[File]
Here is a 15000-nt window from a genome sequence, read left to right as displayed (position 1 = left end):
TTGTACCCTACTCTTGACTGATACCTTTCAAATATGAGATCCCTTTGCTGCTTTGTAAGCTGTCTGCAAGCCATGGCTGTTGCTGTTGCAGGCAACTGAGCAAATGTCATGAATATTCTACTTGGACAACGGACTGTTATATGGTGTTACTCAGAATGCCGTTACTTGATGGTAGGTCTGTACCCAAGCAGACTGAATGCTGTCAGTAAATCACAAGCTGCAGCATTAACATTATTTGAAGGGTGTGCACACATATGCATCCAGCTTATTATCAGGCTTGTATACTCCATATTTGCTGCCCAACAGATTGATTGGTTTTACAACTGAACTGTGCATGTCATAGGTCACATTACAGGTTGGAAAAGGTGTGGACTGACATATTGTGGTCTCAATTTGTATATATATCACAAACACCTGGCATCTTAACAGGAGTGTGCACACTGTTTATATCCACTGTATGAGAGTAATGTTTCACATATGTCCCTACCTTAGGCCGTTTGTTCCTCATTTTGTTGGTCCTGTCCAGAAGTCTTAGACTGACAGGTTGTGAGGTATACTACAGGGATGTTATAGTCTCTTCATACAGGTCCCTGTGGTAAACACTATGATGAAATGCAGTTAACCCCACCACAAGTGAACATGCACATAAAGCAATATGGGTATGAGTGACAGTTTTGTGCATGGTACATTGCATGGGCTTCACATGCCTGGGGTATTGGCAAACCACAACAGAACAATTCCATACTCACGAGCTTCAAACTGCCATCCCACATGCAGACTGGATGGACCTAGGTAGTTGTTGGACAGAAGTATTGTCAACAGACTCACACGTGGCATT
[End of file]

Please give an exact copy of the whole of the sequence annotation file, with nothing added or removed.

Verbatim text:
Here is a 15000-nt window from a genome sequence, read left to right as displayed (position 1 = left end):
TTGTACCCTACTCTTGACTGATACCTTTCAAATATGAGATCCCTTTGCTGCTTTGTAAGCTGTCTGCAAGCCATGGCTGTTGCTGTTGCAGGCAACTGAGCAAATGTCATGAATATTCTACTTGGACAACGGACTGTTATATGGTGTTACTCAGAATGCCGTTACTTGATGGTAGGTCTGTACCCAAGCAGACTGAATGCTGTCAGTAAATCACAAGCTGCAGCATTAACATTATTTGAAGGGTGTGCACACATATGCATCCAGCTTATTATCAGGCTTGTATACTCCATATTTGCTGCCCAACAGATTGATTGGTTTTACAACTGAACTGTGCATGTCATAGGTCACATTACAGGTTGGAAAAGGTGTGGACTGACATATTGTGGTCTCAATTTGTATATATATCACAAACACCTGGCATCTTAACAGGAGTGTGCACACTGTTTATATCCACTGTATGAGAGTAATGTTTCACATATGTCCCTACCTTAGGCCGTTTGTTCCTCATTTTGTTGGTCCTGTCCAGAAGTCTTAGACTGACAGGTTGTGAGGTATACTACAGGGATGTTATAGTCTCTTCATACAGGTCCCTGTGGTAAACACTATGATGAAATGCAGTTAACCCCACCACAAGTGAACATGCACATAAAGCAATATGGGTATGAGTGACAGTTTTGTGCATGGTACATTGCATGGGCTTCACATGCCTGGGGTATTGGCAAACCACAACAGAACAATTCCATACTCACGAGCTTCAAACTGCCATCCCACATGCAGACTGGATGGACCTAGGTAGTTGTTGGACAGAAGTATTGTCAACAGACTCACACGTGGCATT